A majority of Americans now believe that the cost of a college degree is not justified, marking a shocking decline in support towards a traditional aspect of the American dream.
According to a recent poll by the Wall Street Journal and NORC, a nonpartisan research organization at the University of Chicago, 56 percent of Americans consider pursuing a four-year college degree to be a risky investment, while 42 percent still believe in the value of such a qualification.
Skepticism is highest among those aged 18 to 13, while those with college degrees have similarly experienced a significant decline in their confidence, indicating a troubling future for higher education.
In 2013, 53 percent of Americans were optimistic about the value of college education, while 40 percent were not. By 2017, only 49 percent of Americans believed that obtaining a four-year degree would result in better job prospects and higher income, compared to 47 percent who held the opposite view.
“These findings are indeed sobering for all of us in higher education, and in some ways, a wake-up call,” said Ted Mitchell, the president of the American Council on Education. “We need to do a better job at storytelling, but we need to improve our practice, that seems to me to be the only recipe I know of regaining public confidence.”
The public’s view of the value of higher education has been in decline since the 2008 financial crisis, a trend that has been further exacerbated by the coronavirus pandemic. As a result, there has been a 15 percent drop in college enrollment in the U.S. over the last 10 years, while alternative forms of credentials, such as apprenticeships, have experienced a significant surge in popularity.
In 2017, skepticism towards the value of a college degree was most pronounced among men, Republicans, and those residing in rural areas. This skepticism was followed by a widening gender disparity in higher education, as hundreds of thousands of men withdrew from college during the pandemic.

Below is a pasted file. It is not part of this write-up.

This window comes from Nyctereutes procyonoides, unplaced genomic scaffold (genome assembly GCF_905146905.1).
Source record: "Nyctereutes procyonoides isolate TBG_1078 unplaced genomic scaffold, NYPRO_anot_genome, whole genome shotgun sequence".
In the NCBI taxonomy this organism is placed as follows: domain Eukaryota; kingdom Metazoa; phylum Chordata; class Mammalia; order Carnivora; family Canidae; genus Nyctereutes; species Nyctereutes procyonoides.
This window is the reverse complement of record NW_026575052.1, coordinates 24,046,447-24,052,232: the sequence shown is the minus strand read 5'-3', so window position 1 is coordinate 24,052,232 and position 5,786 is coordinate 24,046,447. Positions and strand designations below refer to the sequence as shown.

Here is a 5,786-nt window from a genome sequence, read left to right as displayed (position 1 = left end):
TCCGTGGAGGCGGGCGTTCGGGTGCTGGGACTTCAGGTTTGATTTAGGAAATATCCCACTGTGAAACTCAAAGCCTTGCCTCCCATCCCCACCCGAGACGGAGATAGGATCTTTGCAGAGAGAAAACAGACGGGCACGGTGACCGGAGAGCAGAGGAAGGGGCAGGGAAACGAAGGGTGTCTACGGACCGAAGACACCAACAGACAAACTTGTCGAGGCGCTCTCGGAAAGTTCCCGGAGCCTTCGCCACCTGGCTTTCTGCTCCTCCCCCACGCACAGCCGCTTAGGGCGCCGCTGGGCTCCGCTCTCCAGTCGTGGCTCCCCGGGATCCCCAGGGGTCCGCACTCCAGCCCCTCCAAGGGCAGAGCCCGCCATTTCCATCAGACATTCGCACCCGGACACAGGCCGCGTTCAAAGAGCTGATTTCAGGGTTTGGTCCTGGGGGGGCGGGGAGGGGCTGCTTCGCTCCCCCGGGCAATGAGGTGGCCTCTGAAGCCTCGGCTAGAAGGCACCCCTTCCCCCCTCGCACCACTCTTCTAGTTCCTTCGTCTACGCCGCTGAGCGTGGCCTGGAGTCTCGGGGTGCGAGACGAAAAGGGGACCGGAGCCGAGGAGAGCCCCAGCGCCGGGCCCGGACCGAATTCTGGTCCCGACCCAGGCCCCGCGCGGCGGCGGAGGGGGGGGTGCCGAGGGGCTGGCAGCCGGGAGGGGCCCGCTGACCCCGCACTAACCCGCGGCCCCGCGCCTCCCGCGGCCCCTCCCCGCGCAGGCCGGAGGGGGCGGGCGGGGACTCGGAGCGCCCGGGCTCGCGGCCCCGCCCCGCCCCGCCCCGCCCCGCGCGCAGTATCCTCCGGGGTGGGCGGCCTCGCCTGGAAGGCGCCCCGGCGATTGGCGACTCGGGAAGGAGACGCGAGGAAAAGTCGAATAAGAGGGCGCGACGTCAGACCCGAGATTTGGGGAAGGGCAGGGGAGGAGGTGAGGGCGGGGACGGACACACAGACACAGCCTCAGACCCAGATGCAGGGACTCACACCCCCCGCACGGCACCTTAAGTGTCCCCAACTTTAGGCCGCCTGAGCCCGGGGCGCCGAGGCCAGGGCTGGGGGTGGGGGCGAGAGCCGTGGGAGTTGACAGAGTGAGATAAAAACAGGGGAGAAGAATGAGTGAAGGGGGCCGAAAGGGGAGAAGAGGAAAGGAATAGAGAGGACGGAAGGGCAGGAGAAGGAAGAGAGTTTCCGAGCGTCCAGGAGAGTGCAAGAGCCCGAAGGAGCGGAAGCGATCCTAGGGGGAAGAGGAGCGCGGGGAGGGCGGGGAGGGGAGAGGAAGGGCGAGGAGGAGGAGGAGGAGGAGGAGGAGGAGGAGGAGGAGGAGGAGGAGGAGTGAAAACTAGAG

The poll found that discontent with the value of a college degree is now widespread, affecting individuals across all age groups, including residents of both cities and suburbs. However, there are still certain demographics that retain faith in a degree, primarily Democrats, individuals with a college degree, and those earning more than $100,000 per year.
Surprisingly, more than 42 percent of people with college degrees now believe it is not worth the investment, indicating a significant shift in opinion compared to previous polls conducted over the last decade.
The decline in confidence is being driven by women and older Americans. The survey shows that individuals over the age of 65 who believe in the value of a college degree dropped from 56 percent in 2017 to 44 percent in the most recent poll. Similarly, the proportion of women who believe in the worth of a college degree fell from 54 percent to 44 percent.
The shock poll comes at a time when the cost of attending America’s top colleges is reaching astronomical prices. All eight universities comprising the Ivy League, namely Brown, Columbia, Cornell, Dartmouth, Harvard, the University of Pennsylvania, Princeton, and Yale, are currently charging annual fees ranging from $76,000 to almost $90,000 for tuition, accommodation, and administrative fees.
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